Citizens in Maharashtra may soon be able to say “cheers” to an enhanced taste of their favourite brand of liquor as the state government is planning to make it mandatory for liquor manufacturers to blend a certain percentage of grain-based alcohol in their products.
While boosting the dormant grain-based alcohol industry in Maharashtra, the state is looking at overcoming likely fluctuations in supply of molasses-based spirit for liquor manufacturers owing to distilleries diverting their stocks to oil marketing companies (OMCs) for blending ethanol in petrol.
Grain-based spirit is usually manufactured from maize and poor-quality or broken rice and jowar in Maharashtra. The proposed policy will cover country liquor (CL) and Indian-made foreign liquor (IMFL).
“Most of the grain-based distilleries in Maharashtra are shut. To revive them, we are planning to make it mandatory for liquor manufacturers to blend a certain percentage of grain-based spirits. The import duty on grain-based alcohol imported from other states will also be increased from the present ₹2 per litre to boost local industry,” said a senior state government official.
Of the 34 grain-based distilleries in Maharashtra, only around nine are operational. Compared to the installed capacity of around 40 crore litres, the production averaged at about 8-8.5 crore litres.
At present, manufacturers blend around 10% of grain-based spirits in their products, usually in premium brands, and the state plans to eventually increase this to around 40-50%.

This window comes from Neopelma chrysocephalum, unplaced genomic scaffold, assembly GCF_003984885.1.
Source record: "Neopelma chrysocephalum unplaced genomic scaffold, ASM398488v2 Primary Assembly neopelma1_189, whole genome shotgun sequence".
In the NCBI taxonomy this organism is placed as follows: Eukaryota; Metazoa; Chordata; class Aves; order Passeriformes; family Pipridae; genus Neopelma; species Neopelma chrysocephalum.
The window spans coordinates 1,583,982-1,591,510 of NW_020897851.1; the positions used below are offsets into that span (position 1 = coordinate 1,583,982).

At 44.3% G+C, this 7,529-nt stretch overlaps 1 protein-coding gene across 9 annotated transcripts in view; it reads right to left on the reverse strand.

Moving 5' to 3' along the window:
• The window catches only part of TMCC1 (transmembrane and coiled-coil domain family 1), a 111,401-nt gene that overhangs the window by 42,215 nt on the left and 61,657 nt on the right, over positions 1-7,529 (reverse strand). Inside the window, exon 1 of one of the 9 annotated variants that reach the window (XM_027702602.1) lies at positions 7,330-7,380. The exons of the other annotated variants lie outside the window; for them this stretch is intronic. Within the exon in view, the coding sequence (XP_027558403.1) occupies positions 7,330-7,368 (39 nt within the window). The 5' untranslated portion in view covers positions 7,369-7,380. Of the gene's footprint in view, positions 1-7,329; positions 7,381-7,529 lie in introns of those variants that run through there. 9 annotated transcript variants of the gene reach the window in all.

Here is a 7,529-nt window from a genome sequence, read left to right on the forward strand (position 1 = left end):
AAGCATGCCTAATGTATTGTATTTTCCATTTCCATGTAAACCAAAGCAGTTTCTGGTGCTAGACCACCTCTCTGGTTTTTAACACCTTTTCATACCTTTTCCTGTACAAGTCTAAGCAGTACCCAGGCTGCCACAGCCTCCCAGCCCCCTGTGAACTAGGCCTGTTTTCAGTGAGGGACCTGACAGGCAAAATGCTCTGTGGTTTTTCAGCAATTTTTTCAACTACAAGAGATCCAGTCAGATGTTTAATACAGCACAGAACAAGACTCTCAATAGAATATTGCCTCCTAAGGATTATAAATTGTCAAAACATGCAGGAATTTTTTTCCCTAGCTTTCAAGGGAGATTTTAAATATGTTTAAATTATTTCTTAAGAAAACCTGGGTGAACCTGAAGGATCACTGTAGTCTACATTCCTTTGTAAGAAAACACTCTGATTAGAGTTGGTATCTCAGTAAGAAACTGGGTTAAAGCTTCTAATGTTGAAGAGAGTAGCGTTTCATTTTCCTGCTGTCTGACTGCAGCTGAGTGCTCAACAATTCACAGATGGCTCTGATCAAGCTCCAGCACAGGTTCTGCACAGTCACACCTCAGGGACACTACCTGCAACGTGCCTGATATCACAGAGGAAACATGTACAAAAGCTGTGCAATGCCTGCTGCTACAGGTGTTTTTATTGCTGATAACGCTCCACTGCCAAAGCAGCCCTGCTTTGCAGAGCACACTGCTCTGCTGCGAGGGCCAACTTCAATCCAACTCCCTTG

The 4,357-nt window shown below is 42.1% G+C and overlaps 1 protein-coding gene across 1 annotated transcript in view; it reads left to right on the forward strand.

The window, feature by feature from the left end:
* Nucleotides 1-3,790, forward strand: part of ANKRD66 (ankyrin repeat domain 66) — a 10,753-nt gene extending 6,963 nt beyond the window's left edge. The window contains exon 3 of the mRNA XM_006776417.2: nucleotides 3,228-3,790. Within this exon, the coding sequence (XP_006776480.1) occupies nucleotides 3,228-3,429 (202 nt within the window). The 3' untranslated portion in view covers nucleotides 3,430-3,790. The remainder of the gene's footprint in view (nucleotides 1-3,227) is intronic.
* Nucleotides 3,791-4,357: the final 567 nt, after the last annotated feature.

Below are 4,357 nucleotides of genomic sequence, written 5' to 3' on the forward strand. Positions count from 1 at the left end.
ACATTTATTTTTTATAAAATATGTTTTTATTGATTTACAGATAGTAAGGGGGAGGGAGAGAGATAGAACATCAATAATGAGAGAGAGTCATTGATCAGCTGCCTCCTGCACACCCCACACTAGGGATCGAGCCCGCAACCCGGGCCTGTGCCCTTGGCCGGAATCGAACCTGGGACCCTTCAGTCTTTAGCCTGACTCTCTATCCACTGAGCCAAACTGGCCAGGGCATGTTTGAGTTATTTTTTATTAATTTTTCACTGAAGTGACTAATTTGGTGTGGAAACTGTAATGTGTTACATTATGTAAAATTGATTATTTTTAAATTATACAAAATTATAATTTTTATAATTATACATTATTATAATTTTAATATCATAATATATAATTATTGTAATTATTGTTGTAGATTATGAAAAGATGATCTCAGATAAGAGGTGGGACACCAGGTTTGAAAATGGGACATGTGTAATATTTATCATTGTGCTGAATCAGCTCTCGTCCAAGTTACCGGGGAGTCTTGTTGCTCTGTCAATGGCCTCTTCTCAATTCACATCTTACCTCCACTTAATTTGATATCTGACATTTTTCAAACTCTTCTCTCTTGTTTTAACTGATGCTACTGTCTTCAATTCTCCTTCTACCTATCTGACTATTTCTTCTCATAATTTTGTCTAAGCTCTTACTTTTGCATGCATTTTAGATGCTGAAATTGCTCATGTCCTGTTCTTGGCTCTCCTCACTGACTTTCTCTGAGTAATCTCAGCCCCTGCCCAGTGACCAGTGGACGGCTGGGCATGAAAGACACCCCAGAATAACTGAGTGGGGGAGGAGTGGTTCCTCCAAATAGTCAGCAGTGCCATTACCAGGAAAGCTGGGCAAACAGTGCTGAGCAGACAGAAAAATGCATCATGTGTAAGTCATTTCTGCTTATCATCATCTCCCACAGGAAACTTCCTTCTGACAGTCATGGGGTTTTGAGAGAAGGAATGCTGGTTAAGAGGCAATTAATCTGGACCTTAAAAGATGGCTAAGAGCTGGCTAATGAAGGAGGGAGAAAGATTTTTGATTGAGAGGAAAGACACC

“With sugar mills and distilleries getting good rates from OMCs for ethanol blending in petrol, and the cyclical nature of the sugarcane crop, it is necessary to push the production of grain-based alcohol in Maharashtra,” the official explained.
He added that though liquor prices could increase marginally, state excise revenues would also rise as the duty formula is based on cost of manufacturing. Farmers can also get better prices for their produce.
“Increasing the blending of grain-based alcohol will improve the taste and quality… It will reduce our dependence on molasses and help launch new brands,” said a liquor manufacturer. He added that as of now only a couple of multinationals manufacture their entire portfolio using grain-based spirits.
Nationalist Congress Party (NCP) legislator Mansingrao Naik, who controls a co-operative sugar mill and operates a private grain-based alcohol unit in Sangli, said only around three grain-based distilleries were operating at optimum capacity due to lack of demand.
“Unlike foreign countries, where liquor is distilled from grain, India has molasses-based products. Grain-based liquor is considered to be healthier than that using molasses,” he explained.
He added that sugar factories found it remunerative to sell molasses for fuel blending, and hence, the demand for grain alcohol was likely to rise in the future. But the prices of molasses-based alcohol sold to liquor manufacturers were marginally lower, around ₹50 per litre, compared to around ₹53-54 for grain spirits.
However, manufacture of grain-based spirit is a controversial issue in Maharashtra. The erstwhile Vilasrao Deshmukh government had launched a short-lived scheme—Food Grain-Based Distillery and Integrated Unit Financial Aid, 2007— to promote grain-based distilleries. This had raised the hackles of activists, who questioned the logic of diverting food-grains for producing liquor in a state that is food-deficit with endemic malnutrition and drought. The Comptroller and Auditor General (CAG) had also red-flagged lacunae in the scheme.
Valsa Nair Singh, principal secretary, state excise, denied comment on the contours of the policy.
In 2020-21, around 320 million litres of CL were sold in Maharashtra, followed by beer (300 million litres), IMFL (200 million litres) and wine (7 million litres).